• Bladder neck receives support from strong, toned PFM strength (resistant to stretching), limiting its downward movement during effort and exertion, thus preventing leakage.

There are 4 components to this training: 1) proper identification of muscle, 2) coordination of the PFM ability to contract and relax, 3) planned active exercise program, 4) use of muscle during an incontinent episode (the knack or stress strategy)  

A PFM training program involves muscle training to improve function, tone, strength, and endurance; biofeedback to teach muscle identification and isolation for purposes of voluntary contraction and relaxation, and neuromuscular re-education or skill training to promote continence.  Ms. Newman uses biofeedback (Prometheus) for PFM training as it is a method that uses a computer that records muscle activity and a monitor so the person can visualize the improvement. Biofeedback assisted pelvic floor muscle rehabilitation helps the person find the PFMs by showing changes when squeezing the right muscle, much like an athlete uses special equipment to train. Biofeedback can be used to reach a new level of strength in the PFMs.  Ms. Newman described her program for PFM training in men following prostate cancer surgery. More specifics can be found here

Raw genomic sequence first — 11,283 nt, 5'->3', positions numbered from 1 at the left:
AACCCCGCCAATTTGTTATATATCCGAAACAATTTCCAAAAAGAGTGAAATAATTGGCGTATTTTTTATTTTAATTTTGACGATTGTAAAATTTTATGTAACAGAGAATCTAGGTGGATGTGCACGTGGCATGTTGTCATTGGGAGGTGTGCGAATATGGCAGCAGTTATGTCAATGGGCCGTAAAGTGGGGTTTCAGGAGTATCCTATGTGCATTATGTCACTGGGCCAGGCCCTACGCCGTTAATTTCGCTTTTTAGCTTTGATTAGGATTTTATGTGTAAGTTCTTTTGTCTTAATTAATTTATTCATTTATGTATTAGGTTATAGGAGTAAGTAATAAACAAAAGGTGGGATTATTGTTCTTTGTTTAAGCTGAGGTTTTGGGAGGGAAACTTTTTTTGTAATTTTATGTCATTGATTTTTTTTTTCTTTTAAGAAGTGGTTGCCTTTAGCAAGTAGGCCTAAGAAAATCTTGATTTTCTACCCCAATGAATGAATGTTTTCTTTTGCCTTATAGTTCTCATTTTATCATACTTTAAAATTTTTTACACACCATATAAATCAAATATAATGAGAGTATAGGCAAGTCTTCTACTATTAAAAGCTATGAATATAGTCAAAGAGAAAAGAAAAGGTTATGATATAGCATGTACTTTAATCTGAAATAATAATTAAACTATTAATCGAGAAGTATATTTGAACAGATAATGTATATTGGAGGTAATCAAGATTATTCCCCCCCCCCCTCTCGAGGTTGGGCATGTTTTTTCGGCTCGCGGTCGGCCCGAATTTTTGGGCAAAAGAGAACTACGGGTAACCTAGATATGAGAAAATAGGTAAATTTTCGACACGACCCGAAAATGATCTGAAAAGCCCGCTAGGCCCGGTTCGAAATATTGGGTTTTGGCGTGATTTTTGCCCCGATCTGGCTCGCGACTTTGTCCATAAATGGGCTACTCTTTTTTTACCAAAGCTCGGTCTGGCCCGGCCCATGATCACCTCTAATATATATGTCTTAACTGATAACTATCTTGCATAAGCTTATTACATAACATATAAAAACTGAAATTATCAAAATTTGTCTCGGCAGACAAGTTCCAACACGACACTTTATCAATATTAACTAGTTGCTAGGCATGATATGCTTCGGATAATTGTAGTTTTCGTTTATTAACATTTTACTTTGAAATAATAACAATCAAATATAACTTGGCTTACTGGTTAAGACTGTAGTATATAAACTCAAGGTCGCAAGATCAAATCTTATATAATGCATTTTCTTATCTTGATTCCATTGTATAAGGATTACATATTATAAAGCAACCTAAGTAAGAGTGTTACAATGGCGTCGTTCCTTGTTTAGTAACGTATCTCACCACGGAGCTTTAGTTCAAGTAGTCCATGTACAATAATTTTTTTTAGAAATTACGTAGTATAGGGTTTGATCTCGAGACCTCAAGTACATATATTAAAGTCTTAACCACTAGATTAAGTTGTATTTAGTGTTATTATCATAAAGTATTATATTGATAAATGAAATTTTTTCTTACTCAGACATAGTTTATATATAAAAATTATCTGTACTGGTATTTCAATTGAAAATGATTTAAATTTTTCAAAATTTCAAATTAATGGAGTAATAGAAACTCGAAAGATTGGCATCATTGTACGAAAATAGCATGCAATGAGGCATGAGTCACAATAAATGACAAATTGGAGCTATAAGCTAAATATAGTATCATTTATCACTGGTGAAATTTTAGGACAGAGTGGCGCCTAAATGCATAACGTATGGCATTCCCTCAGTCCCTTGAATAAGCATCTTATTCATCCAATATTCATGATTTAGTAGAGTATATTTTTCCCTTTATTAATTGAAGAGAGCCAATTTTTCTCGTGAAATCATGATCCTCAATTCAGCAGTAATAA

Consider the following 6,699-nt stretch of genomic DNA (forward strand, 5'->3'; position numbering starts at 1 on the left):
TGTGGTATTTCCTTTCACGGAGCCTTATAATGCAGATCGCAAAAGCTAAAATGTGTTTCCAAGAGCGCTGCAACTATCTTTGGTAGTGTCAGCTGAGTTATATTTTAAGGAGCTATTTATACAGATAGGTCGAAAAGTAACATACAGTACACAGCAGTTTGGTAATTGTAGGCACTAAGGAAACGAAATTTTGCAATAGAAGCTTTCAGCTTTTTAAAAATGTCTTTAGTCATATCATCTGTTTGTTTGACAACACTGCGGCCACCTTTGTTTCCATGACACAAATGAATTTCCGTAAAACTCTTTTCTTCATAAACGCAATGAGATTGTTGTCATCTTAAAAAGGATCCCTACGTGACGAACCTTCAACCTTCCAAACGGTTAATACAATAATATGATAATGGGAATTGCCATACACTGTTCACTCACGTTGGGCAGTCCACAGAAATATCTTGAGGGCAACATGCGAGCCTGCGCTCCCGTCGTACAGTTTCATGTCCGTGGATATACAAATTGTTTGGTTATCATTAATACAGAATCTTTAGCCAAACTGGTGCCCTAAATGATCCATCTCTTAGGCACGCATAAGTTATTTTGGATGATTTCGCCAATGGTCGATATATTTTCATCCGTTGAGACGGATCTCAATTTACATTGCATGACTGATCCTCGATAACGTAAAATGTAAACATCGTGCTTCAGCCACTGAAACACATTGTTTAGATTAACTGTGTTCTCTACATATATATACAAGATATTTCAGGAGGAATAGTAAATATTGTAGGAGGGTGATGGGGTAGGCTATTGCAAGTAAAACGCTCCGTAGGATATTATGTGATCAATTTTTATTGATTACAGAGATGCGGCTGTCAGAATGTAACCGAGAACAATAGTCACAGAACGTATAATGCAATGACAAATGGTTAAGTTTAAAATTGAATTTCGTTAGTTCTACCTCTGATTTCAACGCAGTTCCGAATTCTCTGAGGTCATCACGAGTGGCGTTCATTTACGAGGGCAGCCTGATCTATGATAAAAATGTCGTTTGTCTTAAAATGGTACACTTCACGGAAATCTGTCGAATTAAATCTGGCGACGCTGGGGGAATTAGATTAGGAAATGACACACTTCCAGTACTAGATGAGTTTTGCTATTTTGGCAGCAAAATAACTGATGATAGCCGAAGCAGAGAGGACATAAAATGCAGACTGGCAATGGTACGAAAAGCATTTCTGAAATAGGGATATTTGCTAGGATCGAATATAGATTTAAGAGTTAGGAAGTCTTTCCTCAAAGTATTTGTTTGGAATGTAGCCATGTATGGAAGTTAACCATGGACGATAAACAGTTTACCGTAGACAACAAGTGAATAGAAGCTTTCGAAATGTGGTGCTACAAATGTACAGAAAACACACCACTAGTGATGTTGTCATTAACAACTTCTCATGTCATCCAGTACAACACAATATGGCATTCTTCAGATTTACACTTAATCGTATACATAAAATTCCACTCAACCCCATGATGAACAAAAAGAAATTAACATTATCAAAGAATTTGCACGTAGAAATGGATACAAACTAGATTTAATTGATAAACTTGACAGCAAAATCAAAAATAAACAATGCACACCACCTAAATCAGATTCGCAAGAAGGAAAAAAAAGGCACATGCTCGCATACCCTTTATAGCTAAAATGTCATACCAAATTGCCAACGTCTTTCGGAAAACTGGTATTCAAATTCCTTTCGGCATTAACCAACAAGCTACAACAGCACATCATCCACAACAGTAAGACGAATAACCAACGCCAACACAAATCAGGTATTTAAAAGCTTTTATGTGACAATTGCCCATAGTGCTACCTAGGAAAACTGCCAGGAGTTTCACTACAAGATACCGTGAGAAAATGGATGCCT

Presented by: Diane Newman, DNP, ANP-BC, Adjunct Professor of Urology in Surgery, Perelman School of Medicine, University of Pennsylvania and Co-Director of the Penn Center for Continence and Pelvic Health

Written by: Diane Newman, DNP, ANP-BC, Adjunct Professor of Urology in Surgery, Perelman School of Medicine, University of Pennsylvania and Co-Director of the Penn Center for Continence and Pelvic Health

References: 

  1. Anderson et al, Conservative management for postprostatectomy urinary incontinence. Cochrane Database Syst Rev, 2015, 1:CD001843. https ://doi.org/10.1002/14651 858.CD001 843.pub5.
  2. Bauer et al., Contemporary management of postprostatectomy incontinence. Eur Urol, 2011, 59(6):985–996.
  3. Dumoulin et al. Adult conservative management. In Abrams, Cardozo, Wein, Wagg  (Eds.): Incontinence: Proceedings from the 6th International Consultation on Incontinence. Proceedings from the 6th International Consultation on Incontinence. Bristol UK: 2017:1443- 1628
  4. Hoffman, Penson, et al.  Patient-Reported Outcomes Through 5 Years for Active Surveillance, Surgery, Brachytherapy, or External Beam Radiation With or Without Androgen Deprivation Therapy for Localized Prostate Cancer.  JAMA. 2020 Jan 14;323(2):149-163.
  5. Newman DK Pelvic floor muscle rehabilitation using biofeedback. Urologic Nursing.  2014, 34(4): 193-202.
  6. Reynolds et al. Analysis of continence rates following robot-assisted radical prostatectomy strict leak-free and pad-free continence. Urology. 2010. 75(2):431–438.
  7. Strączyńska et al. The impact of pelvic floor muscle training on urinary incontinence in men after radical prostatectomy (RP) - A systematic review, Clin Interv Aging. 2019 Nov 12;14:1997-2005. doi: 10.2147/CIA.S228222